Spectral Waves

(Literary Masterpieces, Volume 4)

Divided into five separate sections, the complex and compelling volume of poems Spectral Waves contains a broad range of topics, including cataract surgery and “the King” (Elvis Presley), in a variety of forms, from free verse to villanelle. Madeline DeFrees has worked out an elaborate interconnecting series of poems in the first four sections in which certain genres of poems and certain themes recur; the pattern is subtle and unlikely to be noticed on a first reading but becomes apparent after careful rereading, which these poems certainly merit. There are a number of repeating motifs: Spiders, vision and cataracts, and birds are the most prominent. Because the poet is dealing with the fear and faith that is required for cataract surgery, most of these poems deal with vision (both physical and spiritual) and the appearances of things as well as the things themselves. Each of the first four sections begins with a poem with a title that starts “The Poetry of. . . .” Each first poem then alludes to poetry on a particular topic by outstanding poets from the ancient to the recent past. Each section also contains a poem about a work of arta genre of writing known as ekphrasis, the representation of an artwork within a literary work. In the first section DeFrees describes a painting by Gustave Courbet, in the second and third, works by Georges de La Tour, and in the fourth, sketches done for an altarpiece by a sister nun. The final two sections contain long, multisectional poems, one honoring Elvis and the other titled “Figures for a Carrousel,” which the poet wrote after reading extensively on Henry Moore’s sculptures.

Section 1 deals with the author’s gradual loss of vision and cataract surgery. It begins with “The Poetry of Eyes,” celebrating the return of the author’s clear vision after cataract surgery, which she dubs “the Indian summer of the eye.” Within the poem she names or quotes some of the great poets and visionaries in the English language: Theodore Roethke, Louise Bogan, William Butler Yeats, and William Blake. Another poem of particular note is “Naming the Cataracts,” which explores the names, scientific or metaphorical, given to various forms of cataracts. At the conclusion of the poem, she introduces the motif of spiders that will weave its web throughout the collections. Another motif that is explored throughout the volume is the genre of writing poetry about paintings. In this section DeFrees describes and comments on Gustave Courbet’s “Dressing the Dead Girl,” so that it becomes a meditation on death and the human condition through the dominant images of the final stage of life. The final poem in the section describes the experience of cataract surgery in both literal and figurative terms, putting the reader in the operating room but also in the poet’s world, which is “always and never the same.”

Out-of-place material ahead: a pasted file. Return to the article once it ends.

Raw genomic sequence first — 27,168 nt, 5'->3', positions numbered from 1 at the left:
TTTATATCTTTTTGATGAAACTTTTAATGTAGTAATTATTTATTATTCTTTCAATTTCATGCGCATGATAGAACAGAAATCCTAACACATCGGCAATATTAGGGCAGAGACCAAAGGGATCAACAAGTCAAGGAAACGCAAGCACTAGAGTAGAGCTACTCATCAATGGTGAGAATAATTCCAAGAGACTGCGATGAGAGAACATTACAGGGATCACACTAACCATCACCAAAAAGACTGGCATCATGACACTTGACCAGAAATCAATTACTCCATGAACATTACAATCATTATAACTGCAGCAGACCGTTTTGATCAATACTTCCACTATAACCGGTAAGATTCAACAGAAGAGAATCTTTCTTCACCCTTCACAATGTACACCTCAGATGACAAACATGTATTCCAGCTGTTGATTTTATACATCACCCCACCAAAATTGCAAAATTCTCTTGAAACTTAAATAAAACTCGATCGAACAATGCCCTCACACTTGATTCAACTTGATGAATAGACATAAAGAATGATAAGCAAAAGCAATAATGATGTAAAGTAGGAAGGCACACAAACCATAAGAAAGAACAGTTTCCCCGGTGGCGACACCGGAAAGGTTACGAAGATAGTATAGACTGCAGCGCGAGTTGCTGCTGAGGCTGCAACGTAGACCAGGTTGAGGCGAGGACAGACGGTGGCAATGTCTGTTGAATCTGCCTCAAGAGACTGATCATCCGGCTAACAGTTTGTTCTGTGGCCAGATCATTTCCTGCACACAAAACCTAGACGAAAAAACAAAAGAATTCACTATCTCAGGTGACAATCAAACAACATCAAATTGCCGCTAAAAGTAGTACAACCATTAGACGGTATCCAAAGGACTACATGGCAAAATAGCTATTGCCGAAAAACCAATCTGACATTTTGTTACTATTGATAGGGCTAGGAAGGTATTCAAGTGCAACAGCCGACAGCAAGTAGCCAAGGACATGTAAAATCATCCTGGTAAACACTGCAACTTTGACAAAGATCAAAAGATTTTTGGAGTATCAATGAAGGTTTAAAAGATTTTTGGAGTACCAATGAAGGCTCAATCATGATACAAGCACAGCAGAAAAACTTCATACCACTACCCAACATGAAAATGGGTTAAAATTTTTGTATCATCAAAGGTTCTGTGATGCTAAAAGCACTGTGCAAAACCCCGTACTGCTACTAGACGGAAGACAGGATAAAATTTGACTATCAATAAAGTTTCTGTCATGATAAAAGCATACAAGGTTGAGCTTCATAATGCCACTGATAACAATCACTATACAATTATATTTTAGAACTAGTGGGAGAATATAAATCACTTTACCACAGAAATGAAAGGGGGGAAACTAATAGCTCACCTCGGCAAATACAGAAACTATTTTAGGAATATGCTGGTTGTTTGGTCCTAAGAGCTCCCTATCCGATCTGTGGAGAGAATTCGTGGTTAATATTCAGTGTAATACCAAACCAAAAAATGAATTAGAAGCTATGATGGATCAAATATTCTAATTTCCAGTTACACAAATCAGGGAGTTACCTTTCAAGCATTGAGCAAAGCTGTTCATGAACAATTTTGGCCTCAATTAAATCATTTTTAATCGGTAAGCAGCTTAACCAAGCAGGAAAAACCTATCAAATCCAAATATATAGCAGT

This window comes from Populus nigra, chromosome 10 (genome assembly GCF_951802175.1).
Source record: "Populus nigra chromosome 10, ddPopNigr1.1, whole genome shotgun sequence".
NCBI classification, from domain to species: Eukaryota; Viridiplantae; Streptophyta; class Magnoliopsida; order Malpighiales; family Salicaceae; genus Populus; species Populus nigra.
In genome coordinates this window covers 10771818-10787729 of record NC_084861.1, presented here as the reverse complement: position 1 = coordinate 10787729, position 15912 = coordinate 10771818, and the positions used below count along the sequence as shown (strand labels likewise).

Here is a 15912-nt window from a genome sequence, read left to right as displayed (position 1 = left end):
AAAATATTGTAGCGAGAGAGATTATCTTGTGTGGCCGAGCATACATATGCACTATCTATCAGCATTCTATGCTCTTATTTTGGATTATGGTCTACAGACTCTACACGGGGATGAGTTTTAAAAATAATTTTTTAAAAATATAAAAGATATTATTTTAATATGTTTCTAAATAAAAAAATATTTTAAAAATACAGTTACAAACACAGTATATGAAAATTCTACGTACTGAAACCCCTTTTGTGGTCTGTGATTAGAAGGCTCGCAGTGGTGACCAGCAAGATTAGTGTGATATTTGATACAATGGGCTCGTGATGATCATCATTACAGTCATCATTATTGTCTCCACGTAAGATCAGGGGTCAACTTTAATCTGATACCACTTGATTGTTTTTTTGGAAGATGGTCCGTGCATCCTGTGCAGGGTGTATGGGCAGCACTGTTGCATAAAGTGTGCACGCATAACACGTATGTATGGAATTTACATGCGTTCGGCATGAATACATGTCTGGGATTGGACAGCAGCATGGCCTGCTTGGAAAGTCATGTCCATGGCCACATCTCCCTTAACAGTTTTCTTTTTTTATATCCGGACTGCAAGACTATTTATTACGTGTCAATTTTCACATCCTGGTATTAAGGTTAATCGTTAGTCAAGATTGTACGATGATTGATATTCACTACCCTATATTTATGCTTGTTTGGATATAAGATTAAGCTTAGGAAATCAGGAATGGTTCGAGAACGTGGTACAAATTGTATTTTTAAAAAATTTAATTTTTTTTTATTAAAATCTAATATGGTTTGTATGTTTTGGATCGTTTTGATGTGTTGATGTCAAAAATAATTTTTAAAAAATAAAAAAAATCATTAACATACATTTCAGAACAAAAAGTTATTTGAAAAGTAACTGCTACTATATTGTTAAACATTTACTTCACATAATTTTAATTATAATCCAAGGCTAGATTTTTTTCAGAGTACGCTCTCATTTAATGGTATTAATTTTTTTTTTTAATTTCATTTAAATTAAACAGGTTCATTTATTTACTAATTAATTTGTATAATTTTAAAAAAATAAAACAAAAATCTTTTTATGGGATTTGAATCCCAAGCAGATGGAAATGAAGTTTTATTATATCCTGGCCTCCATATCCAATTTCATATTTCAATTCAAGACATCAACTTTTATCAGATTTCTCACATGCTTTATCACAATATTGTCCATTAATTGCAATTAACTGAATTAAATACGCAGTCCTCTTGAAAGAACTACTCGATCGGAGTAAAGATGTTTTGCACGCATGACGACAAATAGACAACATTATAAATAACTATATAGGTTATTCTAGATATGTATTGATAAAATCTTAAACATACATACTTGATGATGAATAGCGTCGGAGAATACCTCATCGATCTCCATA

Section 2 develops the motif of spiders that was alluded to in “Naming the Cataracts.” This section begins with the poem titled “The Poetry of Spiders,” where once again DeFrees names the greats, in this case those who wrote on the subject of spiders, such as Walt Whitman and Robert Lowell, and those who are associated with the image of spiders, such as the mythical character Arachne. In the second poem she explores the story of Arachne, and throughout this section she continues to focus on arachnids, describing different types of spiders found throughout the world and the webs that they weave. The painting she writes about is La Tour’s “The Magdalen with the Nightlight,” another somber painting with a woman as its central figure, in this the Magdalen keeping watch through the night.

Section 3 starts with the poetry of the earth and contains a mix of nature (human and other) poems. In the opening poem titled “The Poetry of the Earth,” DeFrees alludes extensively to John Keats and his most famous odes “To Autumn,” “On a Grecian Urn,” and “To a Nightingale,” concluding with the epitaph he wrote for himself, “Here lies one whose name was writ in water,” as well as to Conrad Aiken, and once again to Roethke. In this section she also has two...

(The entire section is 1699 words.)


(Literary Masterpieces, Volume 4)

Library Journal 131, no. 15 (September 15, 2006): 64.

Ploughshares 32/2&3, no. 100 (Fall, 2006): 215.

Publishers Weekly 243, no. 18 (May 1, 2006): 38.